Howaniec also raised as an issue before the justices Tuesday the appearance of racial inequity in the jury pools made available for jury selection in trials in Androscoggin County Superior Court.

He said the racial makeup of the residents called for jury duty did not constitute a fair cross-section of the community, which has experienced an influx of Somali immigrants over the past decade. Yet, he said, the lack of racial diversity in the jury pools remains largely the same as it did 10 years ago.

“Is there a problem?” with the jury pools in Androscoggin County, Stanfill asked Bozeman.


“I don’t think we know the answer to that,” Bozeman said. “There is a process to determine if we have a problem.”

She said hearings should be held to explore the issue.

The court did not immediately rule on Page’s appeal.

Page was sentenced in September to serve 13 years of a 23-year sentence on the charge of attempted murder.

Howaniec had said his client, a bricklayer has a “very low IQ” and questioned how much of the legal process Page had understood.

Howaniec had argued at trial that Page had been suicidal, not homicidal, when he was alone with the victim in their apartment living room on June 17, 2021, after she had returned from out of state where she had met with another man.


At his sentencing, Page apologized for “what I did,” but insisted he has “never tried to kill anybody in my whole life.”

Bozeman said that had Page actually sought to kill himself, he would have done that, but instead he fired his gun directly at the victim.

She noted Page refused to take responsibility for what he did, even after he was convicted.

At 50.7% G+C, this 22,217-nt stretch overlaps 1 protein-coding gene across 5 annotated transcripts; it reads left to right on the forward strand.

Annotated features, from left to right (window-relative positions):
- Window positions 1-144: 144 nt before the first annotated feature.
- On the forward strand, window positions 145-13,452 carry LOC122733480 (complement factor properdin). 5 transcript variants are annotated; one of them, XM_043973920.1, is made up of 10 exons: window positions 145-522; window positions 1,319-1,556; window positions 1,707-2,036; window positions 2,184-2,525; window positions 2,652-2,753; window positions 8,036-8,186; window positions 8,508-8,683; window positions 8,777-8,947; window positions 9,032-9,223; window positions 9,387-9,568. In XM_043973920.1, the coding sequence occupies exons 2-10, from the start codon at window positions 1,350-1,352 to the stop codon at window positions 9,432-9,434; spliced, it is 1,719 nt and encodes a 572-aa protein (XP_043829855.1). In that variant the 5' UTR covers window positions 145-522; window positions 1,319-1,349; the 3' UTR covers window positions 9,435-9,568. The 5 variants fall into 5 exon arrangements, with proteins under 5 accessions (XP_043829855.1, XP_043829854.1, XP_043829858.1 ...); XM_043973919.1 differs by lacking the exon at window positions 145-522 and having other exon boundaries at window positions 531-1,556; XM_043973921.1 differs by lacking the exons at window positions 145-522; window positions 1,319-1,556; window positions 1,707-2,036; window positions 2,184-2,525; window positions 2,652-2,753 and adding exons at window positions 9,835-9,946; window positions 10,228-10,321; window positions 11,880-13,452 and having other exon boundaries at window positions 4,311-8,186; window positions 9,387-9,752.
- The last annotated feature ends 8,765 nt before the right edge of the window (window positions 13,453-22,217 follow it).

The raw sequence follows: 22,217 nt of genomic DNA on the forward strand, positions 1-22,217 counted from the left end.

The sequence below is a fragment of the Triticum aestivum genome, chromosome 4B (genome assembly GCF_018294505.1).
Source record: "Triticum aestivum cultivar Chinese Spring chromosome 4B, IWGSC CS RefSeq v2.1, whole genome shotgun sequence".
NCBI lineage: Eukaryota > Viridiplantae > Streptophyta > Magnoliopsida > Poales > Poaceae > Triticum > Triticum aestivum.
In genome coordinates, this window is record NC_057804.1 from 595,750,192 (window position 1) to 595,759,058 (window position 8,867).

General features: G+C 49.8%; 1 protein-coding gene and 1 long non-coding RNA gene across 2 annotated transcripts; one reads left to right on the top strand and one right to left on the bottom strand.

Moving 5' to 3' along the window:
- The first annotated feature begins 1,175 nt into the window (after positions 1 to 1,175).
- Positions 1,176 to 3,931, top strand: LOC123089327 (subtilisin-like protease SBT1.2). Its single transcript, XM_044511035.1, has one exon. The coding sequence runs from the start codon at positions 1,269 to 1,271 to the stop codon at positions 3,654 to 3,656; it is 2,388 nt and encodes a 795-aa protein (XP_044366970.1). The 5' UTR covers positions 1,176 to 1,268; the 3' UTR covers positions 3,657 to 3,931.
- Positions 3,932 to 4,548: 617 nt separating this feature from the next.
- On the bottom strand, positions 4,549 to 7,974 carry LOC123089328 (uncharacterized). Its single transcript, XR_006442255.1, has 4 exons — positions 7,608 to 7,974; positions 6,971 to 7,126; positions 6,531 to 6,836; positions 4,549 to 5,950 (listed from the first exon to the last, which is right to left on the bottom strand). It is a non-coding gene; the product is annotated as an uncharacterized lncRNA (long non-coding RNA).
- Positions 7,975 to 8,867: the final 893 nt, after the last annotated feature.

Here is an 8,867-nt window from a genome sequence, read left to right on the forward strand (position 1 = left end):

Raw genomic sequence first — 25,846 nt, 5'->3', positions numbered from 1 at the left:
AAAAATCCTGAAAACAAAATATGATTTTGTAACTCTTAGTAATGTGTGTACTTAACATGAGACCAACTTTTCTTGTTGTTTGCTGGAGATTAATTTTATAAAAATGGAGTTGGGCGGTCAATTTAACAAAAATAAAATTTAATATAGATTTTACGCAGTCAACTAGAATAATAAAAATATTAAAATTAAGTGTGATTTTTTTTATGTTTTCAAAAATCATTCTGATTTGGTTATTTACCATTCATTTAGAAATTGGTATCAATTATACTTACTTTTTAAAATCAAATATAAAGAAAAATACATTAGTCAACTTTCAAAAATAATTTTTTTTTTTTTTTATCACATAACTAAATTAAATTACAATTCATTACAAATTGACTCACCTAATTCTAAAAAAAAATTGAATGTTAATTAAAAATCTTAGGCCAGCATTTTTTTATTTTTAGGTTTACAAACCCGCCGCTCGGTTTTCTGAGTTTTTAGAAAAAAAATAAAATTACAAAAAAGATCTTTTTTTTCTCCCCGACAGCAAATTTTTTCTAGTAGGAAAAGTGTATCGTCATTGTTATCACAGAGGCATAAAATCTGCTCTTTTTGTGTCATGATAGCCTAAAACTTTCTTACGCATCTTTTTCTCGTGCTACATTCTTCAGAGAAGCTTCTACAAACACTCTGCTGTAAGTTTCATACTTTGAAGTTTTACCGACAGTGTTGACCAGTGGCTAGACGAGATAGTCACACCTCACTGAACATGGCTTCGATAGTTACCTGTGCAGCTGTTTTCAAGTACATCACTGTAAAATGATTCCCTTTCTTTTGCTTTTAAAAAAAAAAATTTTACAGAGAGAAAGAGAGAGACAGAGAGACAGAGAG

According to police reports, Page had acquired a handgun a week prior to the attack on the victim.

At trial, prosecutors said Page had told neighbors, shortly before the victim’s return, that he was going to “smoke that bitch” and then kill himself.

Police were called by neighbors to the Ninth Street area on the night of the shooting for a report of a domestic disturbance. The victim told police that when she returned home that night, Page had accused her of cheating on him and had thrown her to the living room floor and stepped on her chest to hold her down.


He appeared to be trying to load his gun and was telling her she was going to “die tonight.”

Page pointed the gun directly at her head and pulled the trigger, but it didn’t fire, prosecutors said.

The woman was able to kick him and get to her feet, trying to reach the apartment door, but was blocked. He struck her and she fell to the floor. He then kicked her twice in the face, according to a police affidavit.

Page then pointed the gun toward her head and pulled the trigger. The gun fired a bullet that missed her, went through the couch and lodged in the wall, according to trial testimony.

The victim fled to the rear of the apartment and managed to escape through a window.

A police detective found a broken fingernail in the living room where the struggle apparently happened and located a spent shell casing for a .380-caliber gun on the living room floor under a dog’s bed, according to a police report. He found what appeared to be a bullet hole in the living room wall behind the couch and noticed torn fabric on the couch that appeared to have been damaged from a bullet striking it before hitting the wall.

Page also was convicted of five lesser charges, including domestic threatening with a dangerous weapon and domestic reckless conduct with a dangerous weapon.